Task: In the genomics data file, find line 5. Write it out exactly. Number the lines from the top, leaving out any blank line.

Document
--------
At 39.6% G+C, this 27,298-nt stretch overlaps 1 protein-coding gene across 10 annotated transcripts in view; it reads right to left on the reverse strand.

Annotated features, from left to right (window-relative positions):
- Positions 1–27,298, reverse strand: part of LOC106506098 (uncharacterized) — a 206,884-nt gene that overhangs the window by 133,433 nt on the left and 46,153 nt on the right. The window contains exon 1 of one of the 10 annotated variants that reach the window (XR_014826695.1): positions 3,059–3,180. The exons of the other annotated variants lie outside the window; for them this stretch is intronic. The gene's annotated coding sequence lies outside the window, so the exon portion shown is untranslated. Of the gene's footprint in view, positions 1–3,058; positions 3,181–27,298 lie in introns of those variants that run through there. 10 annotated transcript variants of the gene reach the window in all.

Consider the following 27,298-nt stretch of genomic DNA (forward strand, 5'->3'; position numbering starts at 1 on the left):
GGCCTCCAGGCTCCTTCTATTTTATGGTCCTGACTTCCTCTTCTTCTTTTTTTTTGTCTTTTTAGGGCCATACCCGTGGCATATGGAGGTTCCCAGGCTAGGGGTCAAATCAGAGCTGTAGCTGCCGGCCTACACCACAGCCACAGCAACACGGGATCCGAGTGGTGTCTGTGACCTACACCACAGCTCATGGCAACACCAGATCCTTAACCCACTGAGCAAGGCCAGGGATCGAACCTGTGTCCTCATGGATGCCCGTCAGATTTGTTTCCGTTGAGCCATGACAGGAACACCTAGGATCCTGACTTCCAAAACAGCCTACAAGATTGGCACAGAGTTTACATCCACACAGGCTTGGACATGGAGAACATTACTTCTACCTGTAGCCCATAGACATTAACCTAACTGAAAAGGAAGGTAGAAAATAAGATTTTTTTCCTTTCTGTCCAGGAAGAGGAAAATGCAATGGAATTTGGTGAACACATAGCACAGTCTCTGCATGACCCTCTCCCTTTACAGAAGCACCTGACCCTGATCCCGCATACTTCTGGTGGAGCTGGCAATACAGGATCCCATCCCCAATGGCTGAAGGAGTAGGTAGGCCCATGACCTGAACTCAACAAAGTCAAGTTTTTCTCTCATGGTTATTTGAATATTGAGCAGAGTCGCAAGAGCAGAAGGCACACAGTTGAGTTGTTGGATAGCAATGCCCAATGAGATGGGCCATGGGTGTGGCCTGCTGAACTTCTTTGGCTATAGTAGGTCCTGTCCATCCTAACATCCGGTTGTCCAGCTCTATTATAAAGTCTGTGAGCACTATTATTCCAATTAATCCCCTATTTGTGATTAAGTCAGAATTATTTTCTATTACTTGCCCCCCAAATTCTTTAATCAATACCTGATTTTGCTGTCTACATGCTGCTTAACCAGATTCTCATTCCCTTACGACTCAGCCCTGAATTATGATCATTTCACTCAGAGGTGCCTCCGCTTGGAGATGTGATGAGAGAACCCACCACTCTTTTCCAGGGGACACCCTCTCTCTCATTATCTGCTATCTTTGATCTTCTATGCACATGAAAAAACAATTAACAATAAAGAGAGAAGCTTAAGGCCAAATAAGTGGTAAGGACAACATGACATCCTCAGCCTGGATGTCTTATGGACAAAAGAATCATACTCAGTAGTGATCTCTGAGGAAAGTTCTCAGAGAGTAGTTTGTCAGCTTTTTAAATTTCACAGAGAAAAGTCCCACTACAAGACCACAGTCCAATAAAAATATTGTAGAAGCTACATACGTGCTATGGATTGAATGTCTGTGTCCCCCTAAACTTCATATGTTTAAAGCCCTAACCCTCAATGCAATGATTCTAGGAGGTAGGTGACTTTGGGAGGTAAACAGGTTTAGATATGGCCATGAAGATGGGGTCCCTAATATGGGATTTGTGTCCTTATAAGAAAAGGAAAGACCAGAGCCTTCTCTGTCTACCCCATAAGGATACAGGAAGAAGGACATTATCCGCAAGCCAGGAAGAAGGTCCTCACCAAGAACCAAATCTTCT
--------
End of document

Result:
GGCCTCCAGGCTCCTTCTATTTTATGGTCCTGACTTCCTCTTCTTCTTTTTTTTTGTCTTTTTAGGGCCATACCCGTGGCATATGGAGGTTCCCAGGCTAGGGGTCAAATCAGAGCTGTAGCTGCCGGCCTACACCACAGCCACAGCAACACGGGATCCGAGTGGTGTCTGTGACCTACACCACAGCTCATGGCAACACCAGATCCTTAACCCACTGAGCAAGGCCAGGGATCGAACCTGTGTCCTCATGGATGCCCGTCAGATTTGTTTCCGTTGAGCCATGACAGGAACACCTAGGATCCTGACTTCCAAAACAGCCTACAAGATTGGCACAGAGTTTACATCCACACAGGCTTGGACATGGAGAACATTACTTCTACCTGTAGCCCATAGACATTAACCTAACTGAAAAGGAAGGTAGAAAATAAGATTTTTTTCCTTTCTGTCCAGGAAGAGGAAAATGCAATGGAATTTGGTGAACACATAGCACAGTCTCTGCATGACCCTCTCCCTTTACAGAAGCACCTGACCCTGATCCCGCATACTTCTGGTGGAGCTGGCAATACAGGATCCCATCCCCAATGGCTGAAGGAGTAGGTAGGCCCATGACCTGAACTCAACAAAGTCAAGTTTTTCTCTCATGGTTATTTGAATATTGAGCAGAGTCGCAAGAGCAGAAGGCACACAGTTGAGTTGTTGGATAGCAATGCCCAATGAGATGGGCCATGGGTGTGGCCTGCTGAACTTCTTTGGCTATAGTAGGTCCTGTCCATCCTAACATCCGGTTGTCCAGCTCTATTATAAAGTCTGTGAGCACTATTATTCCAATTAATCCCCTATTTGTGATTAAGTCAGAATTATTTTCTATTACTTGCCCCCCAAATTCTTTAATCAATACCTGATTTTGCTGTCTACATGCTGCTTAACCAGATTCTCATTCCCTTACGACTCAGCCCTGAATTATGATCATTTCACTCAGAGGTGCCTCCGCTTGGAGATGTGATGAGAGAACCCACCACTCTTTTCCAGGGGACACCCTCTCTCTCATTATCTGCTATCTTTGATCTTCTATGCACATGAAAAAACAATTAACAATAAAGAGAGAAGCTTAAGGCCAAATAAGTGGTAAGGACAACATGACATCCTCAGCCTGGATGTCTTATGGACAAAAGAATCATACTCAGTAGTGATCTCTGAGGAAAGTTCTCAGAGAGTAGTTTGTCAGCTTTTTAAATTTCACAGAGAAAAGTCCCACTACAAGACCACAGTCCAATAAAAATATTGTAGAAGCTACATACGTGCTATGGATTGAATGTCTGTGTCCCCCTAAACTTCATATGTTTAAAGCCCTAACCCTCAATGCAATGATTCTAGGAGGTAGGTGACTTTGGGAGGTAAACAGGTTTAGATATGGCCATGAAGATGGGGTCCCTAATATGGGATTTGTGTCCTTATAAGAAAAGGAAAGACCAGAGCCTTCTCTGTCTACCCCATAAGGATACAGGAAGAAGGACATTATCCGCAAGCCAGGAAGAAGGTCCTCACCAAGAACCAAATCTTCT